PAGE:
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Between 2001 and 2007–08, the rate of Australian adults that did not get enough exercise has increased slightly (from 69% to 72%).

People who do not exercise enough are at greater risk for Type 2 diabetes.

Why is this an important indicator for diabetes?

The prevalence of little or no exercise among Australian adults is an indicator of Australian adults who are at risk for Type 2 diabetes (AIHW 2007).

Getting enough exercise is important for good health. If you don’t get enough exercise, you are at greater risk of becoming overweight or obese, or developing high blood pressure or high blood cholesterol levels. These are all risk factors for Type 2 diabetes.

The National Physical Activity Guidelines for Adults and Older Australians ('the Guidelines') suggest adults should get at least:

  • 30 minutes of moderate activity on most days of the week, or
  • 150 minutes of moderate activity over five or more sessions, each week. (DoHA 2010, DHAC 1999).

This indicator uses 'exercise' as a proxy for physical activity.

What are the results?

  • In 2007–08, just over 70% of Australian adults did little or no exercise (Table 1).
  • This rate changed slightly between 2001 and 2007–08, from 69% to 72%.
  • Australian females were less likely to exercise than males.
Table 1: Rates of low or no exercise among Australian adults (per cent)
2001 2004–05 2007–08
Males 65.0 66.9 68.7
Females 73.7 73.7 76.1
Persons 69.4 70.4 72.4

1. Directly age-standardised to the 2001 Australian population aged 18 years and over.
2. 'Little or no exercise' is defined as being sedentary or having only low-level activity over a two week period.
3. Includes only those for whom exercise levels were known, but does not include walking for transport. Exercise includes sport, recreation and fitness.
4. Based on self-reported data.

Sources: AIHW 2011 analysis of ABS NHS 2001, 2004–05 and 2007–08 (reissue).

What are the data sources?

There are two main data sources:

  • The 2001, 2004–05 and 2007–08 (reissue) Australian Bureau of Statistics (ABS) National Health Survey (NHS) (ABS cat. no. 4634.0), and
  • The 2001 ABS Estimated Resident Population (ERP).

How is this indicator calculated?

These rates are directly age-standardised using the 2001 ABS ERP and compare:

  • numerator: the number of adults who reported being sedentary or having only low levels of exercise (insufficient) (from the NHS), to
  • denominator: the total adult population (from the ABS ERP).

Are there any data limitations?

  • The NHS levels of physical activity do not exactly match the ones used in the Guidelines. For instance, the NHS’s ‘Low’ level of activity includes scores that are higher than the threshold for ‘Sufficient’ activity used in the Guidelines. This makes the rate of physical inactivity among Australian adults used in this indicator an overestimate. Possibly, people tending to overstate their level of physical activity in the survey may balance this.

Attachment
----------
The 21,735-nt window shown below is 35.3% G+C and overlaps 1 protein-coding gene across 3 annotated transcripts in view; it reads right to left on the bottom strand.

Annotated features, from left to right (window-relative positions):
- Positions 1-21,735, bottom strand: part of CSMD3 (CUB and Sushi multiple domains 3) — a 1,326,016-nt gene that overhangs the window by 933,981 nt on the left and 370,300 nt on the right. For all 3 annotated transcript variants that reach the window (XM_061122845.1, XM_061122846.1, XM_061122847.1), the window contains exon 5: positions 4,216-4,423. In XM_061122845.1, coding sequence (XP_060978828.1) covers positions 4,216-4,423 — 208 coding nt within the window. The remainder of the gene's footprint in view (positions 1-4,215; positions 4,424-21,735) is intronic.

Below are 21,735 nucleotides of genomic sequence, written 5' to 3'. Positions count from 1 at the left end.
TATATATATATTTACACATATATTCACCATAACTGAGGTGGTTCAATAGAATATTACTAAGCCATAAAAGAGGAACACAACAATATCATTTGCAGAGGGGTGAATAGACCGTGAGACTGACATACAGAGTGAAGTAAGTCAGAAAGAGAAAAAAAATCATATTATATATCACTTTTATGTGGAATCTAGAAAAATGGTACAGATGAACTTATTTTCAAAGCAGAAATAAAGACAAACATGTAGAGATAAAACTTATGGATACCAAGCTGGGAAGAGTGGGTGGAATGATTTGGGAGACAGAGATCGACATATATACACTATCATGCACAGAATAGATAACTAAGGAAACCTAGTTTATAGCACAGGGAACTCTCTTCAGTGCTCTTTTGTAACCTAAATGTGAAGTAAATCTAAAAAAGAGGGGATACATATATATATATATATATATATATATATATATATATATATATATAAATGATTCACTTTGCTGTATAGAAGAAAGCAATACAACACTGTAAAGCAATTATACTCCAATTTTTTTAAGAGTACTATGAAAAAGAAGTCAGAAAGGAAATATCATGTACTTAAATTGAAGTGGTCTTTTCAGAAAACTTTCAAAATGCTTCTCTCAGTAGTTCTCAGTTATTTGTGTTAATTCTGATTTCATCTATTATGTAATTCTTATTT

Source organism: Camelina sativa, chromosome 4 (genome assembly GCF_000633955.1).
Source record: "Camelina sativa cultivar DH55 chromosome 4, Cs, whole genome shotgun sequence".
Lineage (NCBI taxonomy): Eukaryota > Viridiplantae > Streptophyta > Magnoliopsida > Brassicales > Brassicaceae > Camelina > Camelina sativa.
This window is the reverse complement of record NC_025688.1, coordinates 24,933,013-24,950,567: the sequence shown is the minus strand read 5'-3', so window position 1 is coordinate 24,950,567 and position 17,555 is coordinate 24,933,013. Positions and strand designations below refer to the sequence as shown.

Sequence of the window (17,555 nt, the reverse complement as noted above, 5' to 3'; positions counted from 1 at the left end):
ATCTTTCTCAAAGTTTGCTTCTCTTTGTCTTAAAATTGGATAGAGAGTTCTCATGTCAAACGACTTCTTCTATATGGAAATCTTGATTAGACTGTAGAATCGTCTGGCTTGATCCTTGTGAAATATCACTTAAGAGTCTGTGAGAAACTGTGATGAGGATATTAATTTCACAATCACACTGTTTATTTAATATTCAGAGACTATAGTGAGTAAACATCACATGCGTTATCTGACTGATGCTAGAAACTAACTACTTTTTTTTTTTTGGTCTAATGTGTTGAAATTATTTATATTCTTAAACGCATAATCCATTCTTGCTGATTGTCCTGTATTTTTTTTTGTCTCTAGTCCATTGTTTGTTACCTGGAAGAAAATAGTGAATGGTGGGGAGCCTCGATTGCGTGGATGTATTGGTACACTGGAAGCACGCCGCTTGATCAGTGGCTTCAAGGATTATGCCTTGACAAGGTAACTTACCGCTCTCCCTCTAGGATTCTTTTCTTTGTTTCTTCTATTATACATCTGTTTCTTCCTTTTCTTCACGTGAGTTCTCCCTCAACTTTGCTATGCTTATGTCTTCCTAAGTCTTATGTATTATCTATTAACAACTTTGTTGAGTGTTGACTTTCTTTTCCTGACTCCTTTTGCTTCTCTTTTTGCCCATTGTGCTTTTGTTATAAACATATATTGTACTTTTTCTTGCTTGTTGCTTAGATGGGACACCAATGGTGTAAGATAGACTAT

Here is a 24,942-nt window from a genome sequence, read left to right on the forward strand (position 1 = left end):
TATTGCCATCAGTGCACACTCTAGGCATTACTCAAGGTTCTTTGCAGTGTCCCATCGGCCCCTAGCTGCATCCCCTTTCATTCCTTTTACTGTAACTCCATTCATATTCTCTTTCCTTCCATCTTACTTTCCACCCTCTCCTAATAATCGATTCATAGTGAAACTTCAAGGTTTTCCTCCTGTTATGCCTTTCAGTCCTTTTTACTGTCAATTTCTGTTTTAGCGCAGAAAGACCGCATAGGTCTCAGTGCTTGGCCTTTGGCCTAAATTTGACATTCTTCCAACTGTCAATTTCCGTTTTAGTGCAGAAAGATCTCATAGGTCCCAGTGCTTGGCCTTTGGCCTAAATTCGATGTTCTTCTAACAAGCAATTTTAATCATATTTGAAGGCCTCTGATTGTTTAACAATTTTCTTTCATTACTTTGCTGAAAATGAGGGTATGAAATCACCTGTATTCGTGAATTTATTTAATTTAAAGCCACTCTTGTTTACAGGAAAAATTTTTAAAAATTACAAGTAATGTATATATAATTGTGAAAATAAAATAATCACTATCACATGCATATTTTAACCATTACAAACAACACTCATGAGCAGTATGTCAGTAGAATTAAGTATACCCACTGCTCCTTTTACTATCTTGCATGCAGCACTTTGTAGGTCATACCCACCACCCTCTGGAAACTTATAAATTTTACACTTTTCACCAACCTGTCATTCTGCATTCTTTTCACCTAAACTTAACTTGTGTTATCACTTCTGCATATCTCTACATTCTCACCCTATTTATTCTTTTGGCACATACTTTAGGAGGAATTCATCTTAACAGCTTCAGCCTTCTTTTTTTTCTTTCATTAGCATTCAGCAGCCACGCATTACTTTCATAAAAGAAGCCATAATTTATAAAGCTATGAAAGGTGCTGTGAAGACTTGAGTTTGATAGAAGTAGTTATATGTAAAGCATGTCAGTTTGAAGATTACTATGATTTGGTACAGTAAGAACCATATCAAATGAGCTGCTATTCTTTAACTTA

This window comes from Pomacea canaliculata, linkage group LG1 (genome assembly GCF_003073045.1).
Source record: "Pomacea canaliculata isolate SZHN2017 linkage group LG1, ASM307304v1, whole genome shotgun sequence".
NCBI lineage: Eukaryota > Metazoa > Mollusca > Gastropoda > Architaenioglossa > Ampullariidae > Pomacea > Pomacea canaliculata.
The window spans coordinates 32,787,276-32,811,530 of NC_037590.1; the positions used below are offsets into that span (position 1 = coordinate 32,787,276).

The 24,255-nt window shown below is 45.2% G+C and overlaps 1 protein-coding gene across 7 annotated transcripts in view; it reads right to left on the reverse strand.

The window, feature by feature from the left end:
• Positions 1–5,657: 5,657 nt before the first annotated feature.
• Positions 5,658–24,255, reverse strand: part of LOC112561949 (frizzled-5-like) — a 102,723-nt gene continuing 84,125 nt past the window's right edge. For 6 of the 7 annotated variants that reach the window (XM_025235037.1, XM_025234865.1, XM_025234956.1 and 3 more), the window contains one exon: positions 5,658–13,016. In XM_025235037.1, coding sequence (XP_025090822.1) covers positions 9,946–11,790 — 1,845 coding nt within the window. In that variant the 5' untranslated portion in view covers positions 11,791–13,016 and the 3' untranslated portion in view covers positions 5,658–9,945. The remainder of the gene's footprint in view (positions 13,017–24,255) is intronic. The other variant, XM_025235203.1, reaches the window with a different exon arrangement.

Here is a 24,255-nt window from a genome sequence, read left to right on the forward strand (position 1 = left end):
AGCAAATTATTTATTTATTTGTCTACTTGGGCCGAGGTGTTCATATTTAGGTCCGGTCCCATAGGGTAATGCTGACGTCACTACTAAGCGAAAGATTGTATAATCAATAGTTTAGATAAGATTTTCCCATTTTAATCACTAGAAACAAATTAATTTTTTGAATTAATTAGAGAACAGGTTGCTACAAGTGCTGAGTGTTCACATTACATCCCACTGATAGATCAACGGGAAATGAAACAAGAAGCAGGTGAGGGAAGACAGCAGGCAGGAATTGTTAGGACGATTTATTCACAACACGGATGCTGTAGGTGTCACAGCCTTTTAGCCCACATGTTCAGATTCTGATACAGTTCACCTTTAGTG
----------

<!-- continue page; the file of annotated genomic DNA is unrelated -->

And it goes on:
Adults are people aged 18 years and over.

The NHS levels of physical activity were grouped into either 'low or no exercise' or 'moderate or high levels of exercise' to align as closely as possible to the 'sufficient' and 'insufficient' levels in the Guidelines (Table 2). However, it is important to note that the Guidelines are for a one week period, while the NHS data are for a two week period.

Table 2: Grouping of NHS levels of physical inactivity
Level Score
(Number of sessions x
Average time per session x Intensity(a))
Little or no exercise (Insufficient) Sedentary <100 (includes no physical activity)
Low ≥100 to <1,600
Moderate or high levels of exercise (Sufficient) Moderate ≥1,600 to <3,200 OR
≥3,200 including <2 hours of vigorous physical activity
High ≥3,200 including ≥2 hours of vigorous physical activity

(a) Intensity defines the ratio (Metabolic Equivalent or MET) to apply for each type of activity as ratio of the energy spent when the body is at rest (Rest Metabolic Rate).

Source: ABS2006; AIHW 2008.

Where can I find more information?

Australian Bureau of Statistics (ABS) 2006. Physical activity in Australia: a snapshot, 2004–05. ABS cat. no. 4835.0.55.001. Canberra: ABS.

AIHW 2008. Diabetes: Australian facts 2008. Diabetes series no. 8. Cat. no. CVD 40. Canberra: AIHW.

AIHW 2007. National indicators for monitoring diabetes: report of the Diabetes Indicators Review Subcommittee of the National Diabetes Data Working Group. Diabetes series no. 6. Cat. no. CVD 38. Canberra: AIHW.

Department of Health and Aged Care (DHAC) 1999. National physical activity guidelines for Australians. Canberra: DHAC.

Department of Health and Ageing (DoHA) 2010. Physical Activity Guidelines. Canberra: DoHA. Viewed 16 November 2010,


Australian Bureau of Statistics
Australian Institute of Health and Welfare
Department of Health and Aged Care
Department of Health and Ageing
Estimated resident Population
National Health Survey

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